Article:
2. Dogtanian and the Three Muskerhounds

As ear worms go, this one has the longevity of a cockroach. I’ve no idea when I last saw this on TV but sometimes it still gets into my head and won’t go away. Oh yes. Also, Laura fancied Dogtanian. I am not sure what that says about me. Or her.

1. Battle of the Planets

And finally, my favourite childhood theme of all time. Battle of the Planets! G-Force! Five  acting as one! Mark, Princess, Jason, Tiny and Keyop (the one that burbled)! Yep, I am sure the programme was nowhere near as good as the theme tune, which was a supremely cheesy 70s-style mash-up of action tunes, but when you hear those horns at the beginning… And as for Princess… *sigh*

Read Full Post »

The Funeral

The Funeral

We drove through the grey mist, wordless and blank-eyed,
The windscreen cracked and split by endless rain,
Our meter the rumble of tyres on tarmac
And an occasional sad sigh of rubber on glass.

Our hours were silent hours, lost in half-memories,
Each of us reflecting on a common private guilt:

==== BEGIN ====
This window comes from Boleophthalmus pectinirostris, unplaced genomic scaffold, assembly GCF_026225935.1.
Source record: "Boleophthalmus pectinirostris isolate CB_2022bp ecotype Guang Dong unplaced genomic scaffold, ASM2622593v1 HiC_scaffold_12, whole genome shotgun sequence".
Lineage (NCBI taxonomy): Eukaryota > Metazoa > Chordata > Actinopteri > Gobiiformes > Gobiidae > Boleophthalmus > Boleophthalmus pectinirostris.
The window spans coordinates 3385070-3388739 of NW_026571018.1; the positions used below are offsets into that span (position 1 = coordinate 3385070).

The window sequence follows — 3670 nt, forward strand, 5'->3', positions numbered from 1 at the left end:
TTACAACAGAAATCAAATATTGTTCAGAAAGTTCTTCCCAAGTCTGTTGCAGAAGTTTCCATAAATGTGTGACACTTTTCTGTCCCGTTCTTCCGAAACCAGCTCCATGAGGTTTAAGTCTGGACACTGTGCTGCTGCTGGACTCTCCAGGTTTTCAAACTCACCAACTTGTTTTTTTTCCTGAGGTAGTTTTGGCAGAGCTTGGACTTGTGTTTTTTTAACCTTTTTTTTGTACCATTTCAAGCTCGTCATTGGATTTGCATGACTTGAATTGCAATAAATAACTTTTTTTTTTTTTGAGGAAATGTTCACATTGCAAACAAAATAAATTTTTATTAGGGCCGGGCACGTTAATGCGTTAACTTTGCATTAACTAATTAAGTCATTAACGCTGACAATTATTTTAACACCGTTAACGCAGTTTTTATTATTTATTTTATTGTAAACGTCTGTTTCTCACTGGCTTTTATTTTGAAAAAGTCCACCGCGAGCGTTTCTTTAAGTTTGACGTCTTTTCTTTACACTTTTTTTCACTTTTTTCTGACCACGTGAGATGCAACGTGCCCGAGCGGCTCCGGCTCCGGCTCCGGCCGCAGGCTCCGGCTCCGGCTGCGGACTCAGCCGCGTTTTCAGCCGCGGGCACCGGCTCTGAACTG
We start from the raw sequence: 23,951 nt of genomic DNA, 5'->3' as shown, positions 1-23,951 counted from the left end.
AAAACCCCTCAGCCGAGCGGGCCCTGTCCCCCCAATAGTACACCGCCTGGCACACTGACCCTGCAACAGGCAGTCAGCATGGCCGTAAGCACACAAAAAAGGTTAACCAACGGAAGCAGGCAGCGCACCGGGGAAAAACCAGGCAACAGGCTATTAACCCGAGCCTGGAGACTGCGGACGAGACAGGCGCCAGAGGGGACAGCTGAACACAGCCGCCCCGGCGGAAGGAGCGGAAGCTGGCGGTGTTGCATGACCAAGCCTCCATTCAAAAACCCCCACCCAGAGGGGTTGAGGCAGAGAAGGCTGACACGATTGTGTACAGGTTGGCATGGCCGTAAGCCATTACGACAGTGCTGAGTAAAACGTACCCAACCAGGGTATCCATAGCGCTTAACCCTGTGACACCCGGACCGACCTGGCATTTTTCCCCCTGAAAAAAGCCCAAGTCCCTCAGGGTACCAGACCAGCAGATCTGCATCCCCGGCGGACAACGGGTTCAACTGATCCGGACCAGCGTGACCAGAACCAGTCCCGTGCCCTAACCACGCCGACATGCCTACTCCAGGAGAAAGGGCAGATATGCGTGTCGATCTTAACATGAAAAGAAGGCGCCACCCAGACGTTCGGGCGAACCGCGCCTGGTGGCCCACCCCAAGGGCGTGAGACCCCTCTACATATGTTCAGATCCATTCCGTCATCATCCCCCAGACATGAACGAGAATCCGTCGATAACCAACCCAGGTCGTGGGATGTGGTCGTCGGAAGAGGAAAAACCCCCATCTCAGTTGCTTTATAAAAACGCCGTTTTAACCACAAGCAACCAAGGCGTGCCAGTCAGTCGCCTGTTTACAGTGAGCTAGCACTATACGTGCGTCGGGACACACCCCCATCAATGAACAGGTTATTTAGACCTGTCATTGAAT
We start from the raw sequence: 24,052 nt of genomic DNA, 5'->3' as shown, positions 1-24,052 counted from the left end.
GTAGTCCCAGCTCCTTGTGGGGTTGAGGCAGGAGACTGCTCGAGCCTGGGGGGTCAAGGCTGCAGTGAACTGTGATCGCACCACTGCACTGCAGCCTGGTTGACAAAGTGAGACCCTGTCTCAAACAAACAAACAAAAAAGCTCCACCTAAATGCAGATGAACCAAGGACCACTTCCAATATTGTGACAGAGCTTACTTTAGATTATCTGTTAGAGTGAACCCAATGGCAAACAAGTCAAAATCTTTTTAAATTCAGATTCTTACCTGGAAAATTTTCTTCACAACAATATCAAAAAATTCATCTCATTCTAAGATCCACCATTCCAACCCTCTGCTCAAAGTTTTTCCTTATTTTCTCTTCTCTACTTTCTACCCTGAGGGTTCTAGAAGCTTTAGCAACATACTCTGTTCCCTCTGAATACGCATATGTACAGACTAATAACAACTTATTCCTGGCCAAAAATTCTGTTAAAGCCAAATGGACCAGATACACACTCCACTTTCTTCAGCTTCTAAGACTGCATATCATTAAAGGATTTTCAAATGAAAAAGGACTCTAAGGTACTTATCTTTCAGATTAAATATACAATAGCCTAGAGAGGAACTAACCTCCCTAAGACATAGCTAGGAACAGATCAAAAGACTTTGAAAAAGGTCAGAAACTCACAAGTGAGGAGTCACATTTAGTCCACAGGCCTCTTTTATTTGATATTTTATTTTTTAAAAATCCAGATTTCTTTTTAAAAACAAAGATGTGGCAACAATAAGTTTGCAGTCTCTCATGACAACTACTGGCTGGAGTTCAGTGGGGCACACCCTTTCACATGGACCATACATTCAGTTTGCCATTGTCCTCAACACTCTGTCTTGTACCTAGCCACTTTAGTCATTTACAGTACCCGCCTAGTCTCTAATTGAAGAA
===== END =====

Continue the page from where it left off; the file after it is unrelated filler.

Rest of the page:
Our promises to see more of one another
So casually made and then forgotten.

Once there, in throngs of strangers, we saw at once
We could have known her better than we now pretend, 
And offered solemn nods and awkward sympathies
As we sought those few we recognised and loved.

We embraced them and wept, smiling through our sadness, 
The warm handshakes of old friendships  undiluted 
By the years between, though fewer we counted, quietly,
Some borne away on the rivers of our seasons.

Then, after we had gathered and sung our life-filled hymns,
And drank to past times of happier communion,
We renewed our promises with easy earnestness
And, lastly, bid each other fond farewell and left.